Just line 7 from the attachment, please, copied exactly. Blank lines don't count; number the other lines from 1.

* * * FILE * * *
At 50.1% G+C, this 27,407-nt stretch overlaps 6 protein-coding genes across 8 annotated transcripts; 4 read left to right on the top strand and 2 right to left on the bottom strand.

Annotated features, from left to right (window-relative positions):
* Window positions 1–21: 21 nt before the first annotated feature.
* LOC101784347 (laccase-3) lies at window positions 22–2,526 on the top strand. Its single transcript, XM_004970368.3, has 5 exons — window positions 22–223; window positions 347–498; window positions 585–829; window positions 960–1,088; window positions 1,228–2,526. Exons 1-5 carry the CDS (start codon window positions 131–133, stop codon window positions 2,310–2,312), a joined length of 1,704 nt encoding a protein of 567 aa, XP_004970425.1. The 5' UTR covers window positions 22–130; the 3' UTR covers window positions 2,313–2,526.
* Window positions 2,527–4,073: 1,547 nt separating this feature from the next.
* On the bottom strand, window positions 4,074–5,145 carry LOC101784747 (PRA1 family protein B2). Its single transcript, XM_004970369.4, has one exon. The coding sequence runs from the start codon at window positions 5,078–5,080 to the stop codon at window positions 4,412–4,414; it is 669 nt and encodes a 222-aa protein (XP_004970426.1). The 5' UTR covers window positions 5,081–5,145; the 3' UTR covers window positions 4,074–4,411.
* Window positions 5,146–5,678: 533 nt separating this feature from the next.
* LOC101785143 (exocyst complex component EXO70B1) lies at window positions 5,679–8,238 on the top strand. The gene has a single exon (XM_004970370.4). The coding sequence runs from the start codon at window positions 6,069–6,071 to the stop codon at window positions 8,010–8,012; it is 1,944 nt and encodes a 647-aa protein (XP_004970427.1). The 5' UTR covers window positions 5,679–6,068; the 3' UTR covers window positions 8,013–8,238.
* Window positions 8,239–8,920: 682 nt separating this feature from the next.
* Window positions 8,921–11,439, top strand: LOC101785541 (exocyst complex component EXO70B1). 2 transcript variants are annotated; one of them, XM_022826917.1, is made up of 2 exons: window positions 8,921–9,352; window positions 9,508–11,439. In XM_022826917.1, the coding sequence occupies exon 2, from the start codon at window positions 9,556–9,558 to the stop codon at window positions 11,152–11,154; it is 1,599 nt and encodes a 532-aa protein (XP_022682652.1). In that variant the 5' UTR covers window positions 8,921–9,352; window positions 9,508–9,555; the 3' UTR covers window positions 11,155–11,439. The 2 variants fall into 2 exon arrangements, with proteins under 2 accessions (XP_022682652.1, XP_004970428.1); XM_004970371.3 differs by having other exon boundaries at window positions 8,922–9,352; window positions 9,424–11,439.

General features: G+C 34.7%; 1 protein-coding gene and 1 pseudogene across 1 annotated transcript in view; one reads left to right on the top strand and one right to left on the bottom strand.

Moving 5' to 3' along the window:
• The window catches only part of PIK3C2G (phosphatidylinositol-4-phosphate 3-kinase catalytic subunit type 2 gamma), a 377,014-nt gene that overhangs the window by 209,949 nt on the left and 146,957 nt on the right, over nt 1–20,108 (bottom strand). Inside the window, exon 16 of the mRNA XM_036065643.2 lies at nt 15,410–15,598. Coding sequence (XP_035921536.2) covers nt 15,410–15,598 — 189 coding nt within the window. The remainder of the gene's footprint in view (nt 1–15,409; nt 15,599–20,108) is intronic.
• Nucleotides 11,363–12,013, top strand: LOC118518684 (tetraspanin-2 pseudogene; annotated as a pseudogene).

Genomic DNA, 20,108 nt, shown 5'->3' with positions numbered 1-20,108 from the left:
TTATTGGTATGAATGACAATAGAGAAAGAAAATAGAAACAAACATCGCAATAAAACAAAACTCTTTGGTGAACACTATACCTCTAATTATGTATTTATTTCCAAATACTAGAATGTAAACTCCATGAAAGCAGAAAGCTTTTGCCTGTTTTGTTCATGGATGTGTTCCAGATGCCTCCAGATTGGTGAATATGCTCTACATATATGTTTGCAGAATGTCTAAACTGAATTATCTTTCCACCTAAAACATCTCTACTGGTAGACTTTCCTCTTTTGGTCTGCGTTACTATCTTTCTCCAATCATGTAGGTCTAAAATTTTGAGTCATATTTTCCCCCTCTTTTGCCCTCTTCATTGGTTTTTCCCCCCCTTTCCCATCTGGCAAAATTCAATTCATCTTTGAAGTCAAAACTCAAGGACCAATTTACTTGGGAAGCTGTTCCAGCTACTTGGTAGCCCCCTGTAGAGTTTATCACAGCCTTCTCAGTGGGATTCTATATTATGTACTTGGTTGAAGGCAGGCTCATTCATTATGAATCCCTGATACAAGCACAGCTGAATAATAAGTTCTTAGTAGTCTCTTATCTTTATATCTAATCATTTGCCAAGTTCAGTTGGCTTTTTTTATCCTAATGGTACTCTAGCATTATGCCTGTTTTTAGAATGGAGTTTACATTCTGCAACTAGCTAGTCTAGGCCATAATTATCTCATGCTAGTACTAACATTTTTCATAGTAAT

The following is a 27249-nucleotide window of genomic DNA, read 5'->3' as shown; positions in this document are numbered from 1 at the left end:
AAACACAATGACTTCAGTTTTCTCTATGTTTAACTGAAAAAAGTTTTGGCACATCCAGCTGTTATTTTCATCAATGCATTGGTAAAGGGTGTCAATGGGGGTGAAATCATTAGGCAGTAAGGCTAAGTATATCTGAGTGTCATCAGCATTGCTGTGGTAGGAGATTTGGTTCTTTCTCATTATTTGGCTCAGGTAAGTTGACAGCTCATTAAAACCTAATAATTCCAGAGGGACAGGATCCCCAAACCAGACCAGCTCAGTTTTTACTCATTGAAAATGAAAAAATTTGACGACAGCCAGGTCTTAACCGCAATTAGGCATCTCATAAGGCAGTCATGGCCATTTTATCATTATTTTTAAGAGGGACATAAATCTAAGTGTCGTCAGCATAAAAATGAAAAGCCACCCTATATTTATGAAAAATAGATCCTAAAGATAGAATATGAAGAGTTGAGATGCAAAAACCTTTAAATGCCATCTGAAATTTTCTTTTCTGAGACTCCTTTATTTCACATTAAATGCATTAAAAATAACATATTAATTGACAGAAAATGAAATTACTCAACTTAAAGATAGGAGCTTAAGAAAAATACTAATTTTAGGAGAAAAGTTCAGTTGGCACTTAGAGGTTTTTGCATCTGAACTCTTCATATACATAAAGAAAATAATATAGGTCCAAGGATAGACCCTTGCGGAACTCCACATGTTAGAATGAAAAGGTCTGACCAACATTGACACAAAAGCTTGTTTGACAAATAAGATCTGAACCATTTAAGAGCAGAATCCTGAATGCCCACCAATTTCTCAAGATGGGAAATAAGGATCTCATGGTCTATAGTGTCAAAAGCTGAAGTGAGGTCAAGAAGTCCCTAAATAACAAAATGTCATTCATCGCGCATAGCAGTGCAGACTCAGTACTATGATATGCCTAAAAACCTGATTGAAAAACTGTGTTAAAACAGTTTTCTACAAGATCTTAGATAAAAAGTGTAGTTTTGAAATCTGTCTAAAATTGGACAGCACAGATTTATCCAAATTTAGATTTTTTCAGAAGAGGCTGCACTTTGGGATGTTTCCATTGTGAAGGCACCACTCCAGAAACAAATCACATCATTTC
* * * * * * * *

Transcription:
* Window positions 5,146–5,678: 533 nt separating this feature from the next.